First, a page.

Aging populations have become part of the anxiety in many countries, which have to decide how they will support their old people and replace them in the workforce. The issue among the world’s largest nations is worst in Japan. Some 40% of its population will be over 65 in 2050, according to a new analysis by the U.S. Census.
The age burden for Japan is already terrible, which makes solutions more difficult to come by. It has no way to replace the 27% of its population that is over 65, as the nation’s total population is expected to drop from 127 million in 2015 to 107 million in 2050.
Whatever positive solutions, along with failed plans, the Japanese government and private enterprise come up with to combat the trend, other countries will watch closely. Among developed countries, the U.S. population is expected to grow from 321 million last year to 398 million in 2050. Over the same period, people who are 65 or older will grow from 14% of the population to 22%. The problem will be worse in Germany, France and Italy.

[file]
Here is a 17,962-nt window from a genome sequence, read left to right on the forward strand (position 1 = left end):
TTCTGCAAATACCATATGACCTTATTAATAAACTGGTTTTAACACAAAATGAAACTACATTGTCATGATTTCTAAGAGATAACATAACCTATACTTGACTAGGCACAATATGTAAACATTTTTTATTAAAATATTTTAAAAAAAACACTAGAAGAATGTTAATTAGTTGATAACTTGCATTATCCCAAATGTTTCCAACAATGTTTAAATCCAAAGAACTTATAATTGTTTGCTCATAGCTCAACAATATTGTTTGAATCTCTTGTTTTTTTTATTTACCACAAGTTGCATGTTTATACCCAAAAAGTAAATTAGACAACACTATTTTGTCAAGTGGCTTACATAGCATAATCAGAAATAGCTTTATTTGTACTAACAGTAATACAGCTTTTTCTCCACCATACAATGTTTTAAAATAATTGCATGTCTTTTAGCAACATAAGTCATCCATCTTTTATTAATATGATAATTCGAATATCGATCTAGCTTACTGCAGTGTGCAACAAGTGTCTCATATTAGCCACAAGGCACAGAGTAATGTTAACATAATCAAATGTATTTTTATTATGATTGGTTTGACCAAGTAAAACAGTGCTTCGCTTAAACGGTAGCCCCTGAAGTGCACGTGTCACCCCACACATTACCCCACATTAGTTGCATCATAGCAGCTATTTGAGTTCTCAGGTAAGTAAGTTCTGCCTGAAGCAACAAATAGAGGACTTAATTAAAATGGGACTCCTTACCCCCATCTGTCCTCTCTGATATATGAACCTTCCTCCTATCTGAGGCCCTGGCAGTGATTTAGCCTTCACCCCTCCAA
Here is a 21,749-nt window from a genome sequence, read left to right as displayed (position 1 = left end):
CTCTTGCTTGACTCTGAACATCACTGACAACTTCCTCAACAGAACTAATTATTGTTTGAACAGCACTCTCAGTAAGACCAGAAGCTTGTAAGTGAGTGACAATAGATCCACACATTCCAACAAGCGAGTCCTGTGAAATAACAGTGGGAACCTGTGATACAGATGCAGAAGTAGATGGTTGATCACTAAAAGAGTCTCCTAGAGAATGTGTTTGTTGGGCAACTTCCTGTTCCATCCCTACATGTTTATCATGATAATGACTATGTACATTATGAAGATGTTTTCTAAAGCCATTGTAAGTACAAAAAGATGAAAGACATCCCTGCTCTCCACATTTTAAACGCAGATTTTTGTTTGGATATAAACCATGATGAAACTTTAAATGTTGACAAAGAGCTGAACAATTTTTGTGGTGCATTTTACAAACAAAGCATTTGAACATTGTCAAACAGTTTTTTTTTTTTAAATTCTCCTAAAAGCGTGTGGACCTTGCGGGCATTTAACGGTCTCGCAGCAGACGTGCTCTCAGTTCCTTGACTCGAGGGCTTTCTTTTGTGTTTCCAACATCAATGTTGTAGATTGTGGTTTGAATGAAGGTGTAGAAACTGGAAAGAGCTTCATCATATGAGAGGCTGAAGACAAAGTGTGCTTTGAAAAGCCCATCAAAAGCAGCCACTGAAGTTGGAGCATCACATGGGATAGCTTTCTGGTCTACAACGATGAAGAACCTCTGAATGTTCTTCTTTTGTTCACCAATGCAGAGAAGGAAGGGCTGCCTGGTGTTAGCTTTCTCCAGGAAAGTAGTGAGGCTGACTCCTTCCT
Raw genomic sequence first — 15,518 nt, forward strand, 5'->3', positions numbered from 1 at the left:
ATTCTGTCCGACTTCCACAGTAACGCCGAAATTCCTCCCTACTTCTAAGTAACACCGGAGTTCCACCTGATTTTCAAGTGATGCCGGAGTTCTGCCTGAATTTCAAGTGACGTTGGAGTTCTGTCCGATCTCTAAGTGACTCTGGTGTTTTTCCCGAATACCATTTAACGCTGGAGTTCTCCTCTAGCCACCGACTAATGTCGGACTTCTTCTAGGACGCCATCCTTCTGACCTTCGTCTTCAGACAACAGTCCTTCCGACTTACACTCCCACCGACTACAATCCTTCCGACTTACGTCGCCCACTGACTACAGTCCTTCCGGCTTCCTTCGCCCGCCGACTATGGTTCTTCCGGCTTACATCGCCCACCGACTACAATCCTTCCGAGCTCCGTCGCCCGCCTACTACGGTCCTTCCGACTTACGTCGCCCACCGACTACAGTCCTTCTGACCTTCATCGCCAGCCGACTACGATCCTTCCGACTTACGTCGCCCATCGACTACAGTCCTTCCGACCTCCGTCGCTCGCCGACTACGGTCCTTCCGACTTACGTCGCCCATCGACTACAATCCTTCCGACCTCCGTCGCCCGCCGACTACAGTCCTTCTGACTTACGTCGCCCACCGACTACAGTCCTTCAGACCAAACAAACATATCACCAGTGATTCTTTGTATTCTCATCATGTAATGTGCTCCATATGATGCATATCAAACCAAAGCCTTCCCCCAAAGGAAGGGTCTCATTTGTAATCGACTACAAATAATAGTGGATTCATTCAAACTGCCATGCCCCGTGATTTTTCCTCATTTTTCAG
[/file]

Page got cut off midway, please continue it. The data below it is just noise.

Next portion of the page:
Even China faces the same problem, although the percentages of the population are not so high. China’s population was 1.36 billion last year, and it is forecast to be 1.30 billion in 2050. The portion of its population over 65 will grow to 27% from the current number of 10%.
Experts make some arguments about the workforce problem. Productivity should increase as robots and other machines replace people. In theory, however, that may put people of all ages out of work. The need to rebuild old national infrastructures should add workers. However, these jobs will pay poorly. And the source of tax dollars for the projects will be undermined by the aging tax-paying population.
The more pressing problem is how to feed, clothe and house hundreds of millions of old people spread across the developed and developing world. For that trouble, there may be no solution at all.